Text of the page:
On October 21st Monica and I helped out with the St. Gregory’s food pantry. What an amazing experience! The Saints that adorn the chapel walls are dancing to the generous people that help with this amazing project. I am so happy to have had the opportunity to pass out apples and pears I wish I could do it every friday but I am so glad I went thank you Monica for taking me!!
The Food Pantry is currently serving over 1,000 families. We regret that as of the end of October 2009, we are not able to register any more people to get groceries; we hope to be able to open up to new people next year. For more information please visit: www.thefoodpantry.org
NEW: Watch our Food Pantry video!
Every Friday, right around the same altar where Saint Gregory’s offers communion, we give away free groceries to hundreds hungry families. We provide literally tons of fresh fruits and vegetables, rice, beans, pasta, cereal, bread; and we share our peaceful, beautiful space. The pantry is run entirely by volunteers –almost all of them people who came to get food and stayed to help out, Everyone is welcome to recieve and to give. To volunteer come any time from 9AM until 3PM; we share lunch around noon. You can watch a video interview of Sara Miles, the founder of the food pantry, by clicking here.
Sara Miles, founder of the food pantry, wrote: “Honeydew melons. Purple and green plums. Peaches, nectarines, spinach, yellow tomatoes, red tomatoes, cherry tomatoes, artichokes, lettuce, potatoes, onions, scallions, crookneck squash, pears, stringbeans, okra, apples, broccoli, mangoes, zucchini….on Fridays, our sanctuary is a vision of God’s ridiculous, over-the-top abundance. And packing up the leftovers to take down to the soup kitchen, or to serve at coffee hour on Sunday; wrestling boxes of watermelons or composting crates of overripe apricots, we can reflect with new understanding on St. Gregory of Nyssa’s observation that ‘the fruit of mercy yields much fruit.’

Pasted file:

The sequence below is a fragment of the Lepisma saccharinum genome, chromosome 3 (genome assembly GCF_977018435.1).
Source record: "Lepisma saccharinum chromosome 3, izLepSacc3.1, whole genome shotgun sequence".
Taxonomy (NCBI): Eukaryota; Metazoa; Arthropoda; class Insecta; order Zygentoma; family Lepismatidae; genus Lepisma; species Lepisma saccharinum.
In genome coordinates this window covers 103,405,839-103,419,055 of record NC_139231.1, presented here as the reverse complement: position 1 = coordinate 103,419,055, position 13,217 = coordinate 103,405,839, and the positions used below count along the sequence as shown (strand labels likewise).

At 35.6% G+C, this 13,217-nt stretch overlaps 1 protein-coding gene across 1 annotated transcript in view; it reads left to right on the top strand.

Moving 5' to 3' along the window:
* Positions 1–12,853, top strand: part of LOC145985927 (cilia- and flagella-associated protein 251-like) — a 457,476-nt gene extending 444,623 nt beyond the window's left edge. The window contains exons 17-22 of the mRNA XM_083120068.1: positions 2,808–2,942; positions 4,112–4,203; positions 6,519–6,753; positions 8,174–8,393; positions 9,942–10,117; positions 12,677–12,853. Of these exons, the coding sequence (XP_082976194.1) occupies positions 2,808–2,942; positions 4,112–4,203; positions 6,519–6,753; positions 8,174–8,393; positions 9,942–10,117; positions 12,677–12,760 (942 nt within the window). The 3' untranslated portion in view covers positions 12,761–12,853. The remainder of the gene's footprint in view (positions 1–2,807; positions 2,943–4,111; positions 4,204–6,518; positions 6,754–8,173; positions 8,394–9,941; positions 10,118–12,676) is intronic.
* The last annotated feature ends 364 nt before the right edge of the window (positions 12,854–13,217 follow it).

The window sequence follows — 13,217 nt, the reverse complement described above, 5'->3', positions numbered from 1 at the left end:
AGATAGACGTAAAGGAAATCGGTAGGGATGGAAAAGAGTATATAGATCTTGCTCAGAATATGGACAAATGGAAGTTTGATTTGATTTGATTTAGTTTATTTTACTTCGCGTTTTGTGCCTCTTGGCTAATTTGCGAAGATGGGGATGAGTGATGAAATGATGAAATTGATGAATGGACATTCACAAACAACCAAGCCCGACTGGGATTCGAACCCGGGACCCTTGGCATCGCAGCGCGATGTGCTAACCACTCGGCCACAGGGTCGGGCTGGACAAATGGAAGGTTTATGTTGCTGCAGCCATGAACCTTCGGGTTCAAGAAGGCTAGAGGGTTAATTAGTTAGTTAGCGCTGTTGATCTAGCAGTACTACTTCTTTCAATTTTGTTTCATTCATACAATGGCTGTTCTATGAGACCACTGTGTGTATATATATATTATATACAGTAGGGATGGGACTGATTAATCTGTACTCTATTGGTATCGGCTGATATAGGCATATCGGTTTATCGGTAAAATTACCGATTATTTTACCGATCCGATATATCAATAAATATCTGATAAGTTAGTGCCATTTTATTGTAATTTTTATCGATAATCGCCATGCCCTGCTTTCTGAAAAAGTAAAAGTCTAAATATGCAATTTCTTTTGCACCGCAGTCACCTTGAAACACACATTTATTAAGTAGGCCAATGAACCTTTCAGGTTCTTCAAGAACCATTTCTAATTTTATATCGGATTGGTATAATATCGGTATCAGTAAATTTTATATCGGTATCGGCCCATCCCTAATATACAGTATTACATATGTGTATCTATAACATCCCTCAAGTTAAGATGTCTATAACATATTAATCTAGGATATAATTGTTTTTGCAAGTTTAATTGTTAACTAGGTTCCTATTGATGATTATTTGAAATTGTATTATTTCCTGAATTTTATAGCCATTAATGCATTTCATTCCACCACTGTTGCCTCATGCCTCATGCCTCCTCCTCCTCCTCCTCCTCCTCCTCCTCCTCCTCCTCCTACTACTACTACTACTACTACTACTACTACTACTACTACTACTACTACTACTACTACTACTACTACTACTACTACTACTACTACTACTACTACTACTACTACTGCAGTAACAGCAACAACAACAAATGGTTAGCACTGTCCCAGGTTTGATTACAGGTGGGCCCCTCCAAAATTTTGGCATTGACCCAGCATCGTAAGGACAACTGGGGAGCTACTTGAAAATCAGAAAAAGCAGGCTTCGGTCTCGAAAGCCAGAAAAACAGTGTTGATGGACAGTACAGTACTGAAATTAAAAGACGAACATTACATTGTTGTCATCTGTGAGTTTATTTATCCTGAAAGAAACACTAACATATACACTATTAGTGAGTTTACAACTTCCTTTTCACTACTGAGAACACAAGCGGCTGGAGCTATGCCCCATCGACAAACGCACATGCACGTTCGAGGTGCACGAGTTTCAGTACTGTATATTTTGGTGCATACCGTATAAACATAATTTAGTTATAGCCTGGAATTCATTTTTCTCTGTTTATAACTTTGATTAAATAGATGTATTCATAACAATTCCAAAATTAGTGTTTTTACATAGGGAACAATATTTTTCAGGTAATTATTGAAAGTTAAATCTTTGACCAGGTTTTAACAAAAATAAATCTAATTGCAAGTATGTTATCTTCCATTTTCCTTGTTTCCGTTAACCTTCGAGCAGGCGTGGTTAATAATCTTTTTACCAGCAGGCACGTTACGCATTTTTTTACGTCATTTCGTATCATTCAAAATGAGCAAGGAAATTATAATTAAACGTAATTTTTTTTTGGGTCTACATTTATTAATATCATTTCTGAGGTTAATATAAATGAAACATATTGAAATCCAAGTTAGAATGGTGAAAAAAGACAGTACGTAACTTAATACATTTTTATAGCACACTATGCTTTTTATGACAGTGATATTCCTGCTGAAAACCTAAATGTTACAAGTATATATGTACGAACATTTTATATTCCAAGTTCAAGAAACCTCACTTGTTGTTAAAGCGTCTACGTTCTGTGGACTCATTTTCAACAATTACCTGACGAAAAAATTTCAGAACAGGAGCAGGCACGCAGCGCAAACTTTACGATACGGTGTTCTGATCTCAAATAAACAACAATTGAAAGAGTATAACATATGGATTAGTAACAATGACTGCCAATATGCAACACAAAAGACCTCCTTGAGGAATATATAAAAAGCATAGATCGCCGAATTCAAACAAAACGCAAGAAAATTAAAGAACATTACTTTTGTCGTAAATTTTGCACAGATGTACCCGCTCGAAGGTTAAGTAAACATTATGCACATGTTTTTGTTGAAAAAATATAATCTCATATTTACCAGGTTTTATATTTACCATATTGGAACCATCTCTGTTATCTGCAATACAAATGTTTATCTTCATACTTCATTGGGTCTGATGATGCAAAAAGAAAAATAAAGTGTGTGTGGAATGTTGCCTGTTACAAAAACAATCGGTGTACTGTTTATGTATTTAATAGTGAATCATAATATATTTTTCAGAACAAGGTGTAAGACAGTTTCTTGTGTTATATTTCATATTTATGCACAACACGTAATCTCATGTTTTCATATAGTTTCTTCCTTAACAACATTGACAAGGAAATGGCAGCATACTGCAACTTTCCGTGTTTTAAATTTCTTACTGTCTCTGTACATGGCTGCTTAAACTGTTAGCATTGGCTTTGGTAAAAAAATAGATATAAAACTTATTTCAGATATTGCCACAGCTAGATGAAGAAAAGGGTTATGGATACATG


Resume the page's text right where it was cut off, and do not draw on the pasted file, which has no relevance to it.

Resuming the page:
“Outside the pantry our people are gathering. A bunch of second-graders chasing each other up and down the sidewalk, screeching happily. A cluster of Moldavian refugees. A very sick prostitute and her faithful, exhausted friend, sitting together on the steps sharing a cigarette. Some gossipy Salvadoran moms; a few tattooed ex-cons; an old woman with her Bible. We set up a table outside with pitchers of cool water and glasses, and talk with everyone. People start to go in to get groceries: some give us stacks of plastic bags, or offer to take a turn helping at the table. A few have brought food—a couple slices of birthday cake, a box of powdered milk, some extra cans of corn– to share.
“It takes so little to see God in this world. You just have to open the door.”